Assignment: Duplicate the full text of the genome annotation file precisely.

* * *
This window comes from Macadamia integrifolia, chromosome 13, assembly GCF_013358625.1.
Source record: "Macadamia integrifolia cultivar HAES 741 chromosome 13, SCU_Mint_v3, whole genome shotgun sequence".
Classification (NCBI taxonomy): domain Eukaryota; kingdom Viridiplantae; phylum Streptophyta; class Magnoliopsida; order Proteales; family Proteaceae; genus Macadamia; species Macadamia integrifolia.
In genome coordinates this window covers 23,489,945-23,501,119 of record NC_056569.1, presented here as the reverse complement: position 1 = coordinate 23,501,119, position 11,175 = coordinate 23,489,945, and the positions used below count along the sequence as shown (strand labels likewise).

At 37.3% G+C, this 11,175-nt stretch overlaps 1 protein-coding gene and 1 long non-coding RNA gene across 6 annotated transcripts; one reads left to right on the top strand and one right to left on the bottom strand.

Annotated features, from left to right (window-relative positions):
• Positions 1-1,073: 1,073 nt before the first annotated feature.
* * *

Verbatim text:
This window comes from Macadamia integrifolia, chromosome 13, assembly GCF_013358625.1.
Source record: "Macadamia integrifolia cultivar HAES 741 chromosome 13, SCU_Mint_v3, whole genome shotgun sequence".
Classification (NCBI taxonomy): domain Eukaryota; kingdom Viridiplantae; phylum Streptophyta; class Magnoliopsida; order Proteales; family Proteaceae; genus Macadamia; species Macadamia integrifolia.
In genome coordinates this window covers 23,489,945-23,501,119 of record NC_056569.1, presented here as the reverse complement: position 1 = coordinate 23,501,119, position 11,175 = coordinate 23,489,945, and the positions used below count along the sequence as shown (strand labels likewise).

At 37.3% G+C, this 11,175-nt stretch overlaps 1 protein-coding gene and 1 long non-coding RNA gene across 6 annotated transcripts; one reads left to right on the top strand and one right to left on the bottom strand.

Annotated features, from left to right (window-relative positions):
• Positions 1-1,073: 1,073 nt before the first annotated feature.